& Thai Winter Melon*
The Pickle Pile
Flowers — last week’s leftovers, and then we’re done for the year.
2018 Week 43, Summer CSA Pick-up 21 of 26
I do have to say that, from a farmer’s perspective, in an unimaginably long but beautiful race, frost is a like a finish line you don’t get to see until you cross it. And we had frost! — 31F Friday morning, and 27F this morning — which means there must still be some indentation in the field where I collapsed to the grass and sprawled, unmeasurably grateful. It is nearly impossible to describe the gratefulness that a farmer feels for fall.
As I mentioned to some last week, for this particular year, it also feels a bit like a mercy killing for an old, tired horse who had seen too many miles. But I am uber pumped about a new nutrient regimen next year, including, among other more foundational things, what I thought was just a brilliant, great new idea, but is also probably old as dust, and in Korean Natural Farming circles turns-out to be called “Fermented Plant Extract.” You know, a nitrogen-fixing, deeply-rooted-nutrient-pumping, plant-aromatic producing living mulch walkway mowed into a bag, fermented with a bit of rock dust and effective microbes, and reapplied at the root zone with more biology and bioavailability. Maybe, maybe not … but we shall see.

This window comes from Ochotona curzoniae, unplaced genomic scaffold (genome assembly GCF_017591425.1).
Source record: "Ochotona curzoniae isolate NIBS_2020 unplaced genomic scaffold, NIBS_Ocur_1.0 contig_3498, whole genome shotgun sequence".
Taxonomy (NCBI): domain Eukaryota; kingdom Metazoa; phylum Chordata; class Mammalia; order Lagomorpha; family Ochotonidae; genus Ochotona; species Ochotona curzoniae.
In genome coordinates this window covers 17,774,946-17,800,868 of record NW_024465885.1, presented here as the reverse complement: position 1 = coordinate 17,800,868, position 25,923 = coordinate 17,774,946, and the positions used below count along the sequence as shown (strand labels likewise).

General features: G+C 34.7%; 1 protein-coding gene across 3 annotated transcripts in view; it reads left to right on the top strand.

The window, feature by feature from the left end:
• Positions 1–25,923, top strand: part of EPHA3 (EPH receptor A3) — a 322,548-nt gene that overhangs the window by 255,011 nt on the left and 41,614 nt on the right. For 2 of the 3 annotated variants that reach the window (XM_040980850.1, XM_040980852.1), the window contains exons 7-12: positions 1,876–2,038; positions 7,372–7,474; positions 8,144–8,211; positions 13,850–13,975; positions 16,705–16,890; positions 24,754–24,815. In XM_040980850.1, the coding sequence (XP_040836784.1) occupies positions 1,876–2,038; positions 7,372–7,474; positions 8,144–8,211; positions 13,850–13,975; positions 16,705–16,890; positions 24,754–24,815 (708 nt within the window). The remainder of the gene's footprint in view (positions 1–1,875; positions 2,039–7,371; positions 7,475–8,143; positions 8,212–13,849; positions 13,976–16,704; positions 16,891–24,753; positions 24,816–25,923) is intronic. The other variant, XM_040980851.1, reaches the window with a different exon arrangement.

That cucurbit — cucumber / squash family — you saw growing outside the greenhouse was my friend’s Thai Winter Melon, from seed straight from Thailand this February, and is in the share this week. It is perfect in a soup with broth, carrots, garlic, and onions — and hot peppers if you like it that way. I also harvested the compost pile’s Winter Squash before frost, as I had to mow this year’s true crop down and would otherwise have had none for you. The fall Carrots are starting to come in, including ‘Dolciva,’ which was first to mature last fall as well, is one of the best at the end of winter, and should probably just be the farm’s mainstay variety. While I am into roots, I will grab one of the beds of Celeriac, and some of the Sunroot, too.
Sunroot at this time of the year has a fair amount of inulin, which is a non-caloric carbohydrate digested by your microbiome, but not you, potentially resulting in stomach pain and methane offgassing. To put it politely. I have heard of two techniques to correct that matter: slow cooking, and time in cold temperatures, might convert inulin into a more digestible, simpler sugar. So, take note, and maybe don’t make a whole dinner of it just yet.
Lastly, for those of you who asked what to do with the Fennel: Roast it, cut it into salads, use the tops for tea, or read what a real chef says.
I hope you all are well,
Enjoy this cooler weather, &
See you on the farm,